If elected, he wants to "move the tax burden off the backs of the working classes, and towards big corporations and wealthy Americans." Besides tax reforms, he wants to usher in smarter growth, fight congestion and transportation issues, improve schools, protect the environment and improve the overall quality of life.

His energetic campaign started 17 months ahead of the September 2006 elections. "I am running against Willis Stephens, one of the most powerful men in the State. He comes from a family, which has been in politics for about 150 years. I am running a very grassroots campaign." He goes from door to door, has already knocked on about 6,000 homes, and put about 30,000 miles in his car in six months.

"I have gone through 4-5 pairs of shoes. I work 20 hours a day reaching as many people as possible. I call it the Shoe Leather Express," he adds.

Ball does not want to spend millions of dollars pushing mailers and TV ads on people, and firmly believes in connecting to people at a personal level. He has not sought funds from big corporations or lobbyists, but has a lot of individuals supporting his campaign. "There are lots of people giving small amounts of money. As a politician you have to decide where you want to stand - with the people or large multinationals and lobbyists."

He wants to link New York to a global economy. "A lot of people talk of outsourcing being a bad thing. In the US, sometimes we have a very insular culture. I don't see a JP Morgan office here. I don't even think it exists in Chennai. But it's a huge financial institution in the US. If you sat with them and talked about opportunities here in India, you will probably have a limited discussion."

The reality, according to him, is that the future of the world, and even America's financial future, rests in the hands of India. He believes that the vitality of the US as a nation will be decided by its connection to the Indian marketplace.

As an American businessman with an experience in India, and "one who understands how to link to the global marketplace, I think the taxpayers, workers and residents of New York will benefit from a politician who understands how to grapple with the tough issues of connecting to a global economy," he says.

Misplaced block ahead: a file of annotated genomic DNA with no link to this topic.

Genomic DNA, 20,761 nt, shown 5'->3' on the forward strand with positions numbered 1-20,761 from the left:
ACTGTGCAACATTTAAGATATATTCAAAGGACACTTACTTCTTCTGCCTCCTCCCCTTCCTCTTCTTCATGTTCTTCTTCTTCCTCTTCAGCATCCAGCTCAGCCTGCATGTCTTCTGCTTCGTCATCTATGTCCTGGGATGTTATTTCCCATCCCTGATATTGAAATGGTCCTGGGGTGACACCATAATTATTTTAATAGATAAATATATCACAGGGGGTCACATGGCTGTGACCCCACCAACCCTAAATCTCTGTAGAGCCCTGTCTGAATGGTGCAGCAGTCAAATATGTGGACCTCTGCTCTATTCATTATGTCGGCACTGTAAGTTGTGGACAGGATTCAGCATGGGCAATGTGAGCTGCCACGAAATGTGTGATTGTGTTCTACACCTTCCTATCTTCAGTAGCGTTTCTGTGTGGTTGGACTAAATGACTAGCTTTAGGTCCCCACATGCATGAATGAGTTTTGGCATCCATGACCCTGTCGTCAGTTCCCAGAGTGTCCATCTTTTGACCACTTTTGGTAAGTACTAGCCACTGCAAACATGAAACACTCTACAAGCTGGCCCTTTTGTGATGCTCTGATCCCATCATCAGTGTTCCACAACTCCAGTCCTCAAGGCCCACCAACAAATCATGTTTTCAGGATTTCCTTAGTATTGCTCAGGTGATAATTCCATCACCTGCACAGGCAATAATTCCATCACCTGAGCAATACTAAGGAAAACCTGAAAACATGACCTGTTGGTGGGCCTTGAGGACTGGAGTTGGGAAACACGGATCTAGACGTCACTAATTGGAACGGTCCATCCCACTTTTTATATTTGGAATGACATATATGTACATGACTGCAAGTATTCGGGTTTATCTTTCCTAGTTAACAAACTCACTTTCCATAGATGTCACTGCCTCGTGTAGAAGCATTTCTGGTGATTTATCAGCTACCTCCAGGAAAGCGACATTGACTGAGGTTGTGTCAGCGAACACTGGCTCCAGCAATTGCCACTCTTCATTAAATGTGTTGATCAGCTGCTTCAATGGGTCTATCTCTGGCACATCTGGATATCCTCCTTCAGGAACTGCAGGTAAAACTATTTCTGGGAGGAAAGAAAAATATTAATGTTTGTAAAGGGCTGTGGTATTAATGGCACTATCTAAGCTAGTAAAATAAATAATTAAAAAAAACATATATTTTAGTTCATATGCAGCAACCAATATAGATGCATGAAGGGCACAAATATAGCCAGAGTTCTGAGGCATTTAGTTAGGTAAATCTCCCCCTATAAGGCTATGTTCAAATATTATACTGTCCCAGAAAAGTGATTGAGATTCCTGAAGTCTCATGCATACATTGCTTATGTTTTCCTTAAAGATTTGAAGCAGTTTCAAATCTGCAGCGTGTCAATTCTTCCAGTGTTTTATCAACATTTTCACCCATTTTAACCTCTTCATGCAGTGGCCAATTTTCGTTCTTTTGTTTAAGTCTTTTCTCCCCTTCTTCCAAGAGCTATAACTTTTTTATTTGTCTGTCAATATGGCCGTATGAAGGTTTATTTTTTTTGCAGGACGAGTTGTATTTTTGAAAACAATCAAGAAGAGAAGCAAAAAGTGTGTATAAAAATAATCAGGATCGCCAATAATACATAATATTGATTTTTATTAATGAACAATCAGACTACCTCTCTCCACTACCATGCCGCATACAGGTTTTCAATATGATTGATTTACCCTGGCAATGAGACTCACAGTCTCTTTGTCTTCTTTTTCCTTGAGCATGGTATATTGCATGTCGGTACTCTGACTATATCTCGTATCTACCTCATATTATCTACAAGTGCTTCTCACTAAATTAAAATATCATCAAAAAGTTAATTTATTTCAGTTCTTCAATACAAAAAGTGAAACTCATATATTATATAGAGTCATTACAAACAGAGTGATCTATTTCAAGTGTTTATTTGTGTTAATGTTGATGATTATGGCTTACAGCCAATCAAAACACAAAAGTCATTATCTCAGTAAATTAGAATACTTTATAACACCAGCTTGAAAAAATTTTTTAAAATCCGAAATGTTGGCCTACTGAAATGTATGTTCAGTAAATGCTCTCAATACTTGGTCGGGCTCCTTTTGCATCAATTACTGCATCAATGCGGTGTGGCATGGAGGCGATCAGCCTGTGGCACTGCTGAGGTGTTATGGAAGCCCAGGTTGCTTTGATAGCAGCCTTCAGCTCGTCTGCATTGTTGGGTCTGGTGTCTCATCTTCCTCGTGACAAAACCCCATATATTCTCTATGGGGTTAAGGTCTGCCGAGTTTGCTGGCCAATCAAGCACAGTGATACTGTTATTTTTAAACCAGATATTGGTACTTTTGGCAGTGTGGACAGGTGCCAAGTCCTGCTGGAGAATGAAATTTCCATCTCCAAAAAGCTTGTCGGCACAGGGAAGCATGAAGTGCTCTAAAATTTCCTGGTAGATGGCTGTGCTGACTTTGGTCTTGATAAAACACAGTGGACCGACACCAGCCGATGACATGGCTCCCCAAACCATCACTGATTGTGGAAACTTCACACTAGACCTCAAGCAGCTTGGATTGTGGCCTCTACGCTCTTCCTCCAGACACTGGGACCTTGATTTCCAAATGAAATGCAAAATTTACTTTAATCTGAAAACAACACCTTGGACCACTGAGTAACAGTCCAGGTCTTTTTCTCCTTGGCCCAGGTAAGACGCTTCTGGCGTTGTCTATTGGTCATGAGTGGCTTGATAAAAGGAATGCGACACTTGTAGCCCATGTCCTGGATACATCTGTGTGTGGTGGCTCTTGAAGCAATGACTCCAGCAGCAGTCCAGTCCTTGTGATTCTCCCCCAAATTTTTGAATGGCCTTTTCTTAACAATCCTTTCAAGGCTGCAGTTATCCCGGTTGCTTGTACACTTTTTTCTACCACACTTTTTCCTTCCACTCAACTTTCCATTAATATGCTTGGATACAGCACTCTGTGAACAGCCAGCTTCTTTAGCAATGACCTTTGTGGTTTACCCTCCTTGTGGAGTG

He feels that the domestic concerns of the US should not stagnate the country's robust international policy and adds that it's important to find out how to expand more American jobs and also develop a very strong relationship with the Indian marketplace. "As Americans, we have to begin thinking outside of the consumer economy of the US. That's a thing of the past."

And this is where he feels his experience at Exceed International would help in the political arena, "because we need coordinated planning, whether it is infrastructure projects or restricting residential sprawl; we need to look more towards the next generation and communicate with all the communities in the district where we want to be 30-40 years from now."

As an American, he feels that his country should carefully maintain its image as a strong, yet compassionate nation. "The hearts and minds of the next generation throughout the world will be won over with our intelligence, our culture and our humanitarian capacity, not our F-15s."

Even as he juggles his time between work and a rigorous political campaign, he enjoys every bit of hard work and stress that come with such a busy schedule. It's important to take care of oneself on a daily basis, learn to say no and zone out. "I enjoy what I do. If I didn't, I would be doing something else

Picture by Bijoy Ghosh

(This article was published in the Business Line print edition dated March 17, 2006)